• Work via an Agency/Umbrella Company that offers a contract that ‘matches’ permanent pay and gives full employment rights – but this may affect the expenses you can claim; you still have equal treatment rights for hours etc, but not equal pay rights.
  • Work via an Agency/Umbrella who offer no AWR ‘solutions’ and so you are fully in scope of the AWR (unless you already receive equal or enhanced benefits).
  • Work via your own Limited Company so you should be out of scope.
  • Work as a self-employed Sole Trader so you should be out of scope.


Umbrella Companies – what have they done about the AWR?

Contractors working via Umbrella Companies will be classified as ‘agency workers’ under the AWR and therefore be entitled to equal treatment rights at their Clients.

There are many Umbrella Companies in the UK of all varying shapes, sizes and abilities. The large, reputable, ones know where they stand on the AWR and mostly deal with it by going down the Swedish Derogation route (SDM) offering permanent employment to their Contractors, which was and still is proving controversial.

(In September 2013 the TUC lodged a formal complaint with the European Commission, against the UK Government, for failing to enforce EU rules, saying that agency workers are being paid up to £135 per week less to do the same job as permanent workers, because of the SDM. The TUC say 1 in 6 agency workers are employed under the SDM. We wait the outcome, although the Association of Recruitment Consultancies (ARC) have responded to this “cynical” complaint, saying that the “AWR came into being after an agreement was reached between the CBI and the TUC in May 2009… including an agreement on the Swedish Derogation model”).

We believe some smaller TWA’s may still be ignoring the AWR! In September 2012, most Contractors surveyed by an Accountant and Contractor services provider were still unaware of the AWR. ICS polled its clients and found that 47% were unsure about what the Requirements meant; 36% knew a little and 69% had received no information from their agencies.

The Swedish Derogation (Full Employment) Model – what is it?:

When the Agency Workers Directive was negotiated at EU level a Swedish delegation negotiated a clause that said:

  • Where ‘agency workers’ are employed on a permanent contract by their TWA (agency/umbrella) and receive pay in-between assignments, the AWR rights to equal pay for an agency worker no longer exists (so the client does not have to ensure the Contractor receives equal pay to a comparable employee).

For the Swedish Derogation model (SDM) to apply correctly however:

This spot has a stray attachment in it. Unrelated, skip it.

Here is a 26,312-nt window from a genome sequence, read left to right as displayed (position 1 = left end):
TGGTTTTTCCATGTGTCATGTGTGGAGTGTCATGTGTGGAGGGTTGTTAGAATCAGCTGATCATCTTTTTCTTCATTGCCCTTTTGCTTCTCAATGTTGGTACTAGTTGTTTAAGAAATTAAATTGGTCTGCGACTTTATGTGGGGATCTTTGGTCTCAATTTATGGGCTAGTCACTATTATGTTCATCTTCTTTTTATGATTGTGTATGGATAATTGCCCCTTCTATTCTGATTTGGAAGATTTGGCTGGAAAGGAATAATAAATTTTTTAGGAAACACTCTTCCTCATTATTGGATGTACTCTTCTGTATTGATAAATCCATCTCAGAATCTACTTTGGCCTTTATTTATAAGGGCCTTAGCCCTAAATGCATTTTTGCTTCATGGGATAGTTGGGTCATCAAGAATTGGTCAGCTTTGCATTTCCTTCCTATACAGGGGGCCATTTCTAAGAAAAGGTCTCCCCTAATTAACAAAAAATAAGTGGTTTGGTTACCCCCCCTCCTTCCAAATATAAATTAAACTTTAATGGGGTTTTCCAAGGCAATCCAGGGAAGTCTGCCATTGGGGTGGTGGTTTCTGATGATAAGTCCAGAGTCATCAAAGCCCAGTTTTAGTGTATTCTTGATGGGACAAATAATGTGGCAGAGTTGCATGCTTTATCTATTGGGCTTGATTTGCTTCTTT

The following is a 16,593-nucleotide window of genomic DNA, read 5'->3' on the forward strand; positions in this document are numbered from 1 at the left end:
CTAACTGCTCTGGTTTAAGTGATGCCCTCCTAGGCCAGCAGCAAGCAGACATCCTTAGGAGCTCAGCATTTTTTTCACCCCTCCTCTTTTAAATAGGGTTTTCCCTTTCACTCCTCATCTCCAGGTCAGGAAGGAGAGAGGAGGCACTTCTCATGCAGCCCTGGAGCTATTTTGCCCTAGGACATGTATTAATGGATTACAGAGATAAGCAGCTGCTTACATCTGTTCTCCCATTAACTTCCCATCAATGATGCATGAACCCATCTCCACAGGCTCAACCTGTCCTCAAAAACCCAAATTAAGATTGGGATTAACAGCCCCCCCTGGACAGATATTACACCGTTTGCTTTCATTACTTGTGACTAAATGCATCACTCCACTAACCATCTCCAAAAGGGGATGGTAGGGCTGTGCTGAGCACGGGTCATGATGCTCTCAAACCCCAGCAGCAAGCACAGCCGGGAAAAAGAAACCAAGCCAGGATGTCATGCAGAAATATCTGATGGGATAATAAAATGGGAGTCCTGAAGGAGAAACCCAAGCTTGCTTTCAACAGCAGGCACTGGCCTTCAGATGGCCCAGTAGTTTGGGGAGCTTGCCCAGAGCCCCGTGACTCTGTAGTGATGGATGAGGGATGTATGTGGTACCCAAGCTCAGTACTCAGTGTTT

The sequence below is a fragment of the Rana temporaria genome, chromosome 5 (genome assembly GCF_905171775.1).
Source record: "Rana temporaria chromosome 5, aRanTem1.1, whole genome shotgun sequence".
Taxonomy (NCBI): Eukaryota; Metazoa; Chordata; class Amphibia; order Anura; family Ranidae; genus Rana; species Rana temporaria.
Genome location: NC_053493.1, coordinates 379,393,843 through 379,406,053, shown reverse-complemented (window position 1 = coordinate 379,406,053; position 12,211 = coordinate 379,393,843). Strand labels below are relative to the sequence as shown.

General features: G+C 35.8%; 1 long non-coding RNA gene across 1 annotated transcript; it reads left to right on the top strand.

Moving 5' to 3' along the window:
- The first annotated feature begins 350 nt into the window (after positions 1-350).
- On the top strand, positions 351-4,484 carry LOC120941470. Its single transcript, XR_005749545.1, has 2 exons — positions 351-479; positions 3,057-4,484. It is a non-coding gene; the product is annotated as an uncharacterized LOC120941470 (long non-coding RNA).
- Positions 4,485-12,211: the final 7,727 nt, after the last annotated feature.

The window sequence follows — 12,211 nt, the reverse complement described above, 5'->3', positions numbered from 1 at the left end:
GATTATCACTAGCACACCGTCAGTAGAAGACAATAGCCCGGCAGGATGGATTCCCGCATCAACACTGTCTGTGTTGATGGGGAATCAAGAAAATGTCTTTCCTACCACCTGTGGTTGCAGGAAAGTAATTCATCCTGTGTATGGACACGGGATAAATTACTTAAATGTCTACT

• The permanent contract of employment with the TWA must be in place before the start of the agency workers first assignment and the employment must be genuine. An Employment Tribunal case at the end of 2012 confirmed that although an agency worker may have been working for the same hirer on a series of the same assignments, when they were asked to sign a new contract on the SDM model this was classed as the ‘first’ assignment so the SDM was in place before the start of this assignment.
  • A TWA using SDM will have a legal obligation to pay agency workers between assignments a minimum amount for no less than 4 calendar weeks. The minimum amount that can be paid is 50% of the workers average basic pay for the last 12 weeks (or at least the National Minimum Wage).
  • The TWA must take reasonable steps to seek suitable further employment for the worker when their assignment ends and make sure it is offered to the worker.

However, this does mean your employment can be terminated by the TWA after 4 weeks, if there is no further work.

And of course the SDM only applies to Pay – it does not remove the equal treatment rights to working hours, holidays etc. So, your Client is still liable for ensuring you receive these (if you are in scope).

Umbrella Companies considered carefully how many hours per week they needed to employ agency workers to be compliant with the Regulations. The Regulations say that a ‘zero hour’ contract is not allowable but the 2011 BIS guidance, although referring to contracts of greater than one hour, does not confirm the minimum amount of hours the contract should be for. It does warn TWA’s against acting outside the spirit of AWR “by structuring contracts that deprive agency workers of the protection provided by pay between assignments”. We are sure however that agency workers on an SDM contract are being offered zero-hours contracts and so far this has not been challenged at Tribunal.


What do Businesses (Clients) think? – are they still using as many Contractors?

Before the introduction of the legislation there were mixed views from commentators on the impact on the number of Contractor jobs that would be available.

Surveys polled since October 2011 have shown mixed results:

  • The REC in February 2012 found that the ‘demand for agency staff stays solid’ and that 84% of businesses expect to expand or keep the same level of temporary workers.
  • ExpertHR, in April 2012, said that at the 6 month mark there had been a 22% decrease in the use of agency workers and 36% of respondents were saying that where possible assignments were kept to under 12 weeks. 52% said the increased costs of employing agency workers meant they were less likely to use them.
  • In April 2012 the PCG (Professional Contractors Group) found that the AWR was having a very limited effect on most professional freelancers (77% of participants had not been affected).